I understand that sometimes when I write sabermetric posts that they can be hard to follow. What I'm going to try to do in the future is write a paragraph or two discussing the relevant points at the start of the article. I'm hoping that doing this will make them easier to follow and make clear what I think are some of the most important points to note.
Abstract: In this post, I intend to show that both the cost of a free agent and team-controlled win (defined as a player with fewer than six years of service time) have increased from 1996 to 2013. The cost of a free agent win is increasing more than 3.9% annually more than a prospect win from 2004 to 2013. This indicates that team-controlled players are being underpaid compared to free agents. It also means that any attempt to determine a discount value for keeping prospects in the minors needs to consider that the value of a prospect win increases over time by 3.9%.
A few months ago, Lew Pollis wrote an article discussing the historical cost of a win in free agency from 1996 to 2013. He determined how much money teams spent on free agents in a given year (regardless of whether they were signed that year or not), used Fangraphs WAR to determine their production, and then divided the two. It is possible to use his method to do the same thing with team-controlled players and see whether their value has changed over that 17-year time frame. This makes it possible to determine whether a team-controlled win has increased in value compared to a free agent win and therefore if prospects are becoming more valuable over time.
The amount of money spent on payrolls has increased significantly from 1996 to 2013. Teams spent $984 million on payroll in 1996 and $3.138 billion on payroll in 2013. Team-controlled players (players with less than six years of service time) earned $357 million in 1996 and $1.323 billion in 2013. Extended players (players with more than six years of service time but did not sign in free agency) earned $420 million in 1996 and just $504 million in 2013 while free agents (players that have more than six years of service time and were signed in free agency) earned $207 million in 1996 and $1.31 billion in 2013. The chart below shows how much money free agents, team-controlled players, and extended players earned from 1996-2013.
It appears that team-controlled players earning under a million dollars and those earning over a million dollars are seeing their cost per win increase at a similar rate. From 2005 to 2013, team-controlled players in each of these categories saw an annual increase of roughly 4%. I used 2005 to 2013 because players earning under $1 million were remarkably ineffective in 2004 while those earning over $1 million were remarkably effective. 2004 appears to be a clear outlier and therefore shouldn’t be used as a baseline. This chart shows the change over time.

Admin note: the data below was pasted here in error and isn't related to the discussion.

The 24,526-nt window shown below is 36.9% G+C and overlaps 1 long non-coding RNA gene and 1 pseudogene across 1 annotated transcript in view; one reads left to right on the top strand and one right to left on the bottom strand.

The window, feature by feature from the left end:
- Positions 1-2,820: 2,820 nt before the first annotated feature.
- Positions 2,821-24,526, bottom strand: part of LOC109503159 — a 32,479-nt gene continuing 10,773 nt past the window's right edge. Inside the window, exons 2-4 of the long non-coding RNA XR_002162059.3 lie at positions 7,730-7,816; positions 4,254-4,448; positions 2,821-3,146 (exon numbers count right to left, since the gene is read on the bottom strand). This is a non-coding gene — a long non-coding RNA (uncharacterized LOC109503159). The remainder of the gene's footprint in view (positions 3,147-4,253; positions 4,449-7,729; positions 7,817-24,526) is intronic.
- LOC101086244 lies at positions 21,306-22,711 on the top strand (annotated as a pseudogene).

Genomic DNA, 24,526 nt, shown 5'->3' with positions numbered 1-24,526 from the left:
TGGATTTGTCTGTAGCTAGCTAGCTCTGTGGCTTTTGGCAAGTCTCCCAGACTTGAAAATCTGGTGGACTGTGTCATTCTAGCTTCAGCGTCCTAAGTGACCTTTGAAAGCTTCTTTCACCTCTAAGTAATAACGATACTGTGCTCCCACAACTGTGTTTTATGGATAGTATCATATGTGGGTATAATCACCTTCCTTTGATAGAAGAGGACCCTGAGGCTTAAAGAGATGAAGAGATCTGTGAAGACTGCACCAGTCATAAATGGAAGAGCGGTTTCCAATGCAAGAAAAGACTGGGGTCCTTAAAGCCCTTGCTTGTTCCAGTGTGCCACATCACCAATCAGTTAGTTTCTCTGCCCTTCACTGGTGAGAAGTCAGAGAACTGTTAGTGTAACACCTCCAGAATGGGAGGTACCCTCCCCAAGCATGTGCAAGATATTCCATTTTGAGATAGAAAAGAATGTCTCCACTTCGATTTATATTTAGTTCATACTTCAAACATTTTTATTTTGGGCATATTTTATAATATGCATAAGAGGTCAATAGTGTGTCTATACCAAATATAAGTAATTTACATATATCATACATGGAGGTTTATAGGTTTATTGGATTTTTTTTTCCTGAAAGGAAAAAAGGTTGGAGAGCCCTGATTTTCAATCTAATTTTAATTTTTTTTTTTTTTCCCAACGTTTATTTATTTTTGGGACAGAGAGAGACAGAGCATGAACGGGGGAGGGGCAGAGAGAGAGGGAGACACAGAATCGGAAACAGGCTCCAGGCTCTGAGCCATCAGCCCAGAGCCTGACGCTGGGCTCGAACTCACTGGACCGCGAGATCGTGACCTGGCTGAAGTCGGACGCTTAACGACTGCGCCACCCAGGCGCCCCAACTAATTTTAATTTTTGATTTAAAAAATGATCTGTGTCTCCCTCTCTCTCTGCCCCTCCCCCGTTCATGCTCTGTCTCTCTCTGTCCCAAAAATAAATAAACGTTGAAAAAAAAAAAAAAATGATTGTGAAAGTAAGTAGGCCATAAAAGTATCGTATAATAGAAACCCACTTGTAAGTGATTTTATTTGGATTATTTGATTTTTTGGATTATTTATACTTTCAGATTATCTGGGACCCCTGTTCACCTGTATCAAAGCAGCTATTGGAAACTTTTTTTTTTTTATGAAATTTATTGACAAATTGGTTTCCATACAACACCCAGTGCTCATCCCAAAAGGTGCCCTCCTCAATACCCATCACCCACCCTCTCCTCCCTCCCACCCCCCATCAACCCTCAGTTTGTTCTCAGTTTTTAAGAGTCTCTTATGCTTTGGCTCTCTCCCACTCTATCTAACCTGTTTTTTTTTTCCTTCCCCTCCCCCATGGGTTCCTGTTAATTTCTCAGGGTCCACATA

In addition, prospects do not appear to be receiving significantly higher signing bonuses. According to the Associated Press, teams spent $150 million on the draft in 2004 and $208 million in 2013, meaning that signing bonuses have increased by only 4.3% per year over that period. This is similar to the increase in salaries for team-controlled players during that time period and therefore doesn’t indicate that teams are paying more in signing bonuses while paying less in salaries.
This indicates that both the minimum salary is too low and that team-controlled players don’t receive large enough salary increases in arbitration. In order to keep pace with free agent salaries they should be earning $3.4 million per win instead of $2.2 million per win and therefore their salaries should be roughly 50% higher. This raise in salary should come partially via an increase in the minimum salary and partially via an increase in arbitration.
Over the 17-year period, it is clear that team-controlled players are becoming considerably more valuable compared to free agents. The amount of money that it takes to purchase a win in free agency is growing at a considerably faster rate than the amount it takes to purchase a win with a team-controlled player -- team-controlled players produce nearly 70% of wins while free agents only produce 20%.
This is probably good for the game because it allows for greater parity. As it becomes more and more expensive to get value in the free agent market, then large market teams get less benefit for having a higher payroll. But it also means that prospects and other team-controlled players receive unfair compensation for their efforts.